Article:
Selected picture

Image credit: NASA, J.Warren & J.Hughes et al. , Rutgers

A false colour image of Tycho's Supernova Remnant, of Tycho's Supernova of 1572.

Did you know...

Mock mirage of the setting sun
  • ...the mirage of astronomical objects is an optical phenomenon, which produces distorted or multiple images of astronomical objects such as the Sun, the Moon, the planets, bright stars and very bright comets
  • ...that your watch would be at a different time orbiting a black hole than it would be on earth?
  • ...that Aristotle's ideas of physics held that because an object could not move without an immediate source of energy, arrows created a vacuum behind them that pushed them through the air.
  • ...that nuclear fusion reactions are probably occurring at or above the sun's photosphere; it is a process called solar surface fusion.
  • ...that, in the Large Hadron Collider, protons move at 99.9999991% of the speed of light when accelerated to the energy of 7 TeV?
  • ...that the submarine telescope ANTARES, intended to detect neutrinos, may also be used to observe bioluminescent plankton and fish?
Artist's depiction of the WMAP satellite measuring the Cosmic Microwave Background Radiation to help scientists understand the Big Bang
  • ...that lasers can be used to separate two isotopes very efficiently?
  • ...that neutron stars are so dense that a teaspoonful (5 mL) would have ten times the mass of all human world population?
  • ...that every year, the Moon moves 3.82 cm away from Earth?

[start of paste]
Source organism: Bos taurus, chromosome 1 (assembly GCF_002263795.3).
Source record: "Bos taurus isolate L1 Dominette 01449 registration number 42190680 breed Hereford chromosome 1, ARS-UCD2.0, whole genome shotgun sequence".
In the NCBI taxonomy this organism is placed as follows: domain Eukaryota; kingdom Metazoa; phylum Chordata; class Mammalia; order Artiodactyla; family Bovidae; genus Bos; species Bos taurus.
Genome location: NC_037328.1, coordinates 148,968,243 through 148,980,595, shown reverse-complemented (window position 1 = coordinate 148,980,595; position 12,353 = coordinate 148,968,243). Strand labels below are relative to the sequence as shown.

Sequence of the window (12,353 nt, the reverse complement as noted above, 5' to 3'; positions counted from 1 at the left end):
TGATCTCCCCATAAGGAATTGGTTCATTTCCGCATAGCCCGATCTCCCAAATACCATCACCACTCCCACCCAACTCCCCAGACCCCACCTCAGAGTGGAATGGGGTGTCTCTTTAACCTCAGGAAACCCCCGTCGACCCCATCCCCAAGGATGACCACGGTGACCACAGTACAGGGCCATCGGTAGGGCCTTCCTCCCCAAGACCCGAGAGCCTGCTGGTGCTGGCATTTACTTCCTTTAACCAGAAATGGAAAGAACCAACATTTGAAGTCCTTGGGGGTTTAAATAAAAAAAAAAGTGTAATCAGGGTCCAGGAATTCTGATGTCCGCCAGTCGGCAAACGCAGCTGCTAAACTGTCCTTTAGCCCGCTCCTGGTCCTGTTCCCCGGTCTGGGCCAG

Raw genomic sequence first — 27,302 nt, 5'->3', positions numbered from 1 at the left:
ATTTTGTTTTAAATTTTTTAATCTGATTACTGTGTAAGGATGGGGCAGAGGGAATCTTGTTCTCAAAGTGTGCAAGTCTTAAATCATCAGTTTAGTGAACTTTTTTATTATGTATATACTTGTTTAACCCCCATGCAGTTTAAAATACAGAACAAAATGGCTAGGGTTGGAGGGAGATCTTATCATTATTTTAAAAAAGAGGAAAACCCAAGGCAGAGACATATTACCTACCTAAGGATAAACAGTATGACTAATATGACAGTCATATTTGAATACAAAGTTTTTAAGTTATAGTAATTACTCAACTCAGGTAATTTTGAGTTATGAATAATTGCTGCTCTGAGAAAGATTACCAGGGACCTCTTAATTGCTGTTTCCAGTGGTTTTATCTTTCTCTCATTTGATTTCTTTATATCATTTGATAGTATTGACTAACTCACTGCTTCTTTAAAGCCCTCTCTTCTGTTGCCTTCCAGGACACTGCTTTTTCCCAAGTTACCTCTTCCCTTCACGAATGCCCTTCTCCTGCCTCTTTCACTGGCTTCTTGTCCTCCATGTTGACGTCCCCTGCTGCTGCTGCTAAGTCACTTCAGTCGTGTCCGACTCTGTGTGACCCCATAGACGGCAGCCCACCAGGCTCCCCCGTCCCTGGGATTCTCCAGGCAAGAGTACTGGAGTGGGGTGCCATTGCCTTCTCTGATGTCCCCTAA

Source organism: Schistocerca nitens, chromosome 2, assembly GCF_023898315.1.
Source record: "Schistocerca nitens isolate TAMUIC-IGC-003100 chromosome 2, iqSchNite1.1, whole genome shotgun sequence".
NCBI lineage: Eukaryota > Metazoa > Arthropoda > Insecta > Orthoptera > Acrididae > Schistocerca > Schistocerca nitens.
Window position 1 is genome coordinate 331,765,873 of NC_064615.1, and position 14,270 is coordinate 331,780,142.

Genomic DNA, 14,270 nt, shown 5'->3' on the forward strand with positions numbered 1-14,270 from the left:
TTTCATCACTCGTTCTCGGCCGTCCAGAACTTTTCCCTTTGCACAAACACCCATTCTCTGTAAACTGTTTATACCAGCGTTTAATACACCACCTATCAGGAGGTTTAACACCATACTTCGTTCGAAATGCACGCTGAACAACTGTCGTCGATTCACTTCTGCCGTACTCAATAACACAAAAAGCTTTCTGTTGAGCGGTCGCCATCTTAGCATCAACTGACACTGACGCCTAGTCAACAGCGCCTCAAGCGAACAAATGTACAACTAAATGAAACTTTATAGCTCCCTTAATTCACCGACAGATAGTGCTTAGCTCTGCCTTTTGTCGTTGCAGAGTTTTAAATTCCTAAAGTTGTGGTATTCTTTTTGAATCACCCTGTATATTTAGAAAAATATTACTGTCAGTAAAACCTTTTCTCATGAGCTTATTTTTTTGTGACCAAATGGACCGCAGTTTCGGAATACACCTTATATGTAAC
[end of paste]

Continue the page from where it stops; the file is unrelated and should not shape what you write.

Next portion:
• ...that gold leaf is about 500 atoms thick?
  • ...that if we travel at the speed of light it would take us no time at all to cross the universe according to our watches?
  • ...that Neptune was discovered by its gravitational pull on Uranus?

Physics topics

Classical physics traditionally includes the fields of mechanics, optics, electricity, magnetism, acoustics and thermodynamics. The term Modern physics is normally used for fields which rely heavily on quantum theory, including quantum mechanics, atomic physics, nuclear physics, particle physics and condensed matter physics. General and special relativity are usually considered to be part of modern physics as well.

Fundamental Concepts Classical Physics Modern Physics Cross Discipline Topics
Space Classical Mechanics Special Relativity and General Relativity Mathematical Physics
Time Electromagnetism Quantum Mechanics Astronomy
Matter States of Matter Quantum Field Theory Chemical Physics
Energy Thermodynamics Quantum Gravity Materials Science
Electromagnetism Solid Mechanics Condensed Matter Physics Geophysics
Strong interaction Fluid Mechanics Atomic Physics Biophysics
Weak interaction Acoustics Nuclear Physics Nanotechnology
Gravitational Field Optics Particle Physics  
Entropy   Plasma Physics